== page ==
The six week run of wool price rises that took the Eastern Market Indicator (EMI) from 940¢ to 1048¢ two weeks ago came to a sudden halt this week when the Eastern Market Indicator (EMI) came back by 41¢ in Australian currency and by 41¢ in US currency. The sudden rise in the market had been a surprise to many in the trade; and there was uncertainty as to whether the factors driving the increase were short term or longer term.
The Eastern Market Indicator (EMI) fell by 2.2% on Wednesday. This was followed by a greater fall in the South African Market Indicator on Wednesday night and a fall of a further 2.1% in the Eastern Market Indicator (EMI) on Thursday.
There were falls across all micron ranges and wool types on both days. The only exceptions were among the oddments where some types were quoted as firm or unchanged. Merino wools were more affected than crossbreds.
Sellers reacted by passing in a greater proportion of the offering, particularly on Thursday when the Pass-In rate was 28.5% in Melbourne and 36.2% in Fremantle. Presumably, some of the passed-in wool was wool that had come onto the market in response to the recent upward movement in the market.
Despite this week’s fall, the Eastern Market Indicator (EMI) is 63¢ above where it was in mid-September. But, the fall has increased the difference between the current market and last year’s prices. The Eastern Market Indicator (EMI) is now 216¢ (-17.7%) less than in the same week last year and is 67¢ (-6.3%) less than at the start of the season. The WMI is 217¢ (-17.6%) less than in the same week last year and is 63¢ (-5.9%) less than at the start of the season.
In other countries, South African sales, the Cape Wools Indicator was down by 3.9% in Rand and by 3.5% in US currency since last week. In New Zealand, Wool Services International quoted fine crossbred fleece as “generally firm” and coarse crossbred fleece as “generally in buyers’ favour”.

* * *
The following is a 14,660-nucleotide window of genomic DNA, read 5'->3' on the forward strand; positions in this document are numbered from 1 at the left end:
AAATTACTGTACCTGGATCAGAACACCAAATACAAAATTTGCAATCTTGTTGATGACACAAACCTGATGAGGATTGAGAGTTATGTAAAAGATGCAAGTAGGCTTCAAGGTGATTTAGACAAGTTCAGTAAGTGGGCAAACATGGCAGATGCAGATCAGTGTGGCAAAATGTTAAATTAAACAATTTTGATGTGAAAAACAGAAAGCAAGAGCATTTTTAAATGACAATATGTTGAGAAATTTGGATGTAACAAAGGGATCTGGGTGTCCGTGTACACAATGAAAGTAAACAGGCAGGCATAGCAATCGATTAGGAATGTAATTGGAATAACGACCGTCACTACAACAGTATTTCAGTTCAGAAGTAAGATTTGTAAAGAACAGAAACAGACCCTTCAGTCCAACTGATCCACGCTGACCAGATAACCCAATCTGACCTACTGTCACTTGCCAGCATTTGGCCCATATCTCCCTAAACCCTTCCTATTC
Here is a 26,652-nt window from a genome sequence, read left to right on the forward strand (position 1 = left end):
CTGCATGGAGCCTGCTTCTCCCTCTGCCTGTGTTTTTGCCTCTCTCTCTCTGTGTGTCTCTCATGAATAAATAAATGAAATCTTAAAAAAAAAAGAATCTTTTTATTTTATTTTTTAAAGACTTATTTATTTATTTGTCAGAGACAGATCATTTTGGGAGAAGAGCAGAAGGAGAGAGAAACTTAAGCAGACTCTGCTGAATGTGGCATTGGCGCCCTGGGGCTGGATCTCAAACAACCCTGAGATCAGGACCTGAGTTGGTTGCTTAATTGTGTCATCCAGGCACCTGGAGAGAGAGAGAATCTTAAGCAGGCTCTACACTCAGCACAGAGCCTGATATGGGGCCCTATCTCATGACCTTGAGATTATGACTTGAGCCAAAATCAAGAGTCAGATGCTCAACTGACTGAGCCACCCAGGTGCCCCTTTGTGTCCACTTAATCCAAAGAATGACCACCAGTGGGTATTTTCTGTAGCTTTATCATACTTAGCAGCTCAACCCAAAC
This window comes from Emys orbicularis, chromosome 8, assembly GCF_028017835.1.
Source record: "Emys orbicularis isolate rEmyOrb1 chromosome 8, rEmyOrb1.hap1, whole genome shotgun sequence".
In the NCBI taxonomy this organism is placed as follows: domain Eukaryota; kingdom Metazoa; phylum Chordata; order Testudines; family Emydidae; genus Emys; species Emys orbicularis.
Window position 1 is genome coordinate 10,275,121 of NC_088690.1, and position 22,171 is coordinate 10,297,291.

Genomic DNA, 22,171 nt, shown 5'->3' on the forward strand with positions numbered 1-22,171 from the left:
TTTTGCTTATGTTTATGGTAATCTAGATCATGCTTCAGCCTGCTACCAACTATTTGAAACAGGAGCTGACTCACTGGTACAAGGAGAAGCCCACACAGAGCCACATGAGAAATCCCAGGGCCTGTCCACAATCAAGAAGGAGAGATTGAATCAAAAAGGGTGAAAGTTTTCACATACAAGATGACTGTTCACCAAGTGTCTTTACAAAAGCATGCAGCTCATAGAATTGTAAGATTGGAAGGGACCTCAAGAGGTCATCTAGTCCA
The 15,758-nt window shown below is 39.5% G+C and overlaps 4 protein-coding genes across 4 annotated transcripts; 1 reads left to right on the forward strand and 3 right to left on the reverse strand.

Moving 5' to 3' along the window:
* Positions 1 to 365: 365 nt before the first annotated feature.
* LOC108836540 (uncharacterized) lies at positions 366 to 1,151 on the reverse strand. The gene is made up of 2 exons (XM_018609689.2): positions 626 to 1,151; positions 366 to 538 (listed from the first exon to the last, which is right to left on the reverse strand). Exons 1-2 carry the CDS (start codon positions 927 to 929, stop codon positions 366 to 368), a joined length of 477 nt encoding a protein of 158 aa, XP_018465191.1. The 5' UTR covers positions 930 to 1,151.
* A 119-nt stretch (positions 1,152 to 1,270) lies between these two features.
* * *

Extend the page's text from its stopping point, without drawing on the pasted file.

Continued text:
Among other fibres, cotton Futures eased again during the week. December Futures closed at 69.58 US¢ on Friday, down by 1.1% since the previous week.
48,031 bales were on offer, compared with 51,336 bales last week. 22.4% were passed in, comprised of 16.4% in Sydney, 21.6% in Melbourne and 30.9% in Fremantle. Pass-in rates for Merino fleece and skirtings were 27.4% and 25.4%, respectively. 37,257 bales were cleared to the trade.
The year-to-date offering is is now 40,864 bales less (-5.8%) than at the end of the same week last year, as wool has come onto the market in response to the recent increases in price. The expected offering of 58,200 bales for the coming sale is the largest so far this season. It may not reach that level if this week’s falls lead to an increase in the number of bales withdrawn prior to sale.
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